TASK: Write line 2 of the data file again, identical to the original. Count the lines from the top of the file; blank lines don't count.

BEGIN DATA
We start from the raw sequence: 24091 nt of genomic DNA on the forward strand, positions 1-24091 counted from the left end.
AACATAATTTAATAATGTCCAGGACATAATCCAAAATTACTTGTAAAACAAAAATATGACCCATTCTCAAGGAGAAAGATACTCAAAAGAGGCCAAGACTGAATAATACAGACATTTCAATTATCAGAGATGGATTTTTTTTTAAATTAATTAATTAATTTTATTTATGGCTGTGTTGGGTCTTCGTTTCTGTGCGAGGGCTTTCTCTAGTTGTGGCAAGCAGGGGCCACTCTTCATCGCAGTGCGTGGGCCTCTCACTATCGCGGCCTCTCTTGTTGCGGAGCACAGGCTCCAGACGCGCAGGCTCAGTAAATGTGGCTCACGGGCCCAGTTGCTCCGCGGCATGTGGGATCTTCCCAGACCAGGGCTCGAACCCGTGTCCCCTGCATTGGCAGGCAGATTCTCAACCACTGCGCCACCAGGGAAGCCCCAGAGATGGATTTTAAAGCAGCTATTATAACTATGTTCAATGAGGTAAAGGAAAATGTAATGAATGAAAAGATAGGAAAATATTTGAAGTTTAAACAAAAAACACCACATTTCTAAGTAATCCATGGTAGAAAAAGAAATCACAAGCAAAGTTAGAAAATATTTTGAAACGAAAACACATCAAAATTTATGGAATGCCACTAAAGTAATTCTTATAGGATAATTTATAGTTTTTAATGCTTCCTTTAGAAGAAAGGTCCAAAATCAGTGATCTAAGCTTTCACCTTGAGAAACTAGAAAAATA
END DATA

AACATAATTTAATAATGTCCAGGACATAATCCAAAATTACTTGTAAAACAAAAATATGACCCATTCTCAAGGAGAAAGATACTCAAAAGAGGCCAAGACTGAATAATACAGACATTTCAATTATCAGAGATGGATTTTTTTTTAAATTAATTAATTAATTTTATTTATGGCTGTGTTGGGTCTTCGTTTCTGTGCGAGGGCTTTCTCTAGTTGTGGCAAGCAGGGGCCACTCTTCATCGCAGTGCGTGGGCCTCTCACTATCGCGGCCTCTCTTGTTGCGGAGCACAGGCTCCAGACGCGCAGGCTCAGTAAATGTGGCTCACGGGCCCAGTTGCTCCGCGGCATGTGGGATCTTCCCAGACCAGGGCTCGAACCCGTGTCCCCTGCATTGGCAGGCAGATTCTCAACCACTGCGCCACCAGGGAAGCCCCAGAGATGGATTTTAAAGCAGCTATTATAACTATGTTCAATGAGGTAAAGGAAAATGTAATGAATGAAAAGATAGGAAAATATTTGAAGTTTAAACAAAAAACACCACATTTCTAAGTAATCCATGGTAGAAAAAGAAATCACAAGCAAAGTTAGAAAATATTTTGAAACGAAAACACATCAAAATTTATGGAATGCCACTAAAGTAATTCTTATAGGATAATTTATAGTTTTTAATGCTTCCTTTAGAAGAAAGGTCCAAAATCAGTGATCTAAGCTTTCACCTTGAGAAACTAGAAAAATA